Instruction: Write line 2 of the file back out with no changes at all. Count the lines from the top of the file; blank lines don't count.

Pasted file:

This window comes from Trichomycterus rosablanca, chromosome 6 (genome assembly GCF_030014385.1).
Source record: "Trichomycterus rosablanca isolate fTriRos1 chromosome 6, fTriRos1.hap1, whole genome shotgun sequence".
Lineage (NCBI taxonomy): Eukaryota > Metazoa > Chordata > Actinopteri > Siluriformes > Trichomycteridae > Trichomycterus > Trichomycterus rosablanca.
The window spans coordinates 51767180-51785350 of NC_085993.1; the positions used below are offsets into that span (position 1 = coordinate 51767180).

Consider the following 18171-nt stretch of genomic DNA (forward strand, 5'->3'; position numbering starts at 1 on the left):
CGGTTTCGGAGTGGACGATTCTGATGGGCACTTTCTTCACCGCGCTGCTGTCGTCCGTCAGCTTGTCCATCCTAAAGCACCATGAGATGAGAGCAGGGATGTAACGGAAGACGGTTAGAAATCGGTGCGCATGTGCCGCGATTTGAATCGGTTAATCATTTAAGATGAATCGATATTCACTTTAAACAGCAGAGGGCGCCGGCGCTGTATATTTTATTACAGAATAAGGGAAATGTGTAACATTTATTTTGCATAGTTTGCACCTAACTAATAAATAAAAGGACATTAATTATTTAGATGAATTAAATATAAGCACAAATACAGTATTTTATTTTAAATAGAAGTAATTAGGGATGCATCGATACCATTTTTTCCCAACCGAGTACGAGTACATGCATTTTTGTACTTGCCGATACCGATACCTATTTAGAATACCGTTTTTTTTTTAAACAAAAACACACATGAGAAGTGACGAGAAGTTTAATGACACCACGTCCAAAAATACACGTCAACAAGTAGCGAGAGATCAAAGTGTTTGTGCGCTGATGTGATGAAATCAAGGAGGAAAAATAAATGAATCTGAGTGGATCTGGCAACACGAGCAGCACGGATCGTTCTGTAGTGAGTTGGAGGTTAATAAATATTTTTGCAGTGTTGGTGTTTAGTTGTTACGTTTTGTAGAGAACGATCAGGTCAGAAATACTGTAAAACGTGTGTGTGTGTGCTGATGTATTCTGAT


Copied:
Source record: "Trichomycterus rosablanca isolate fTriRos1 chromosome 6, fTriRos1.hap1, whole genome shotgun sequence".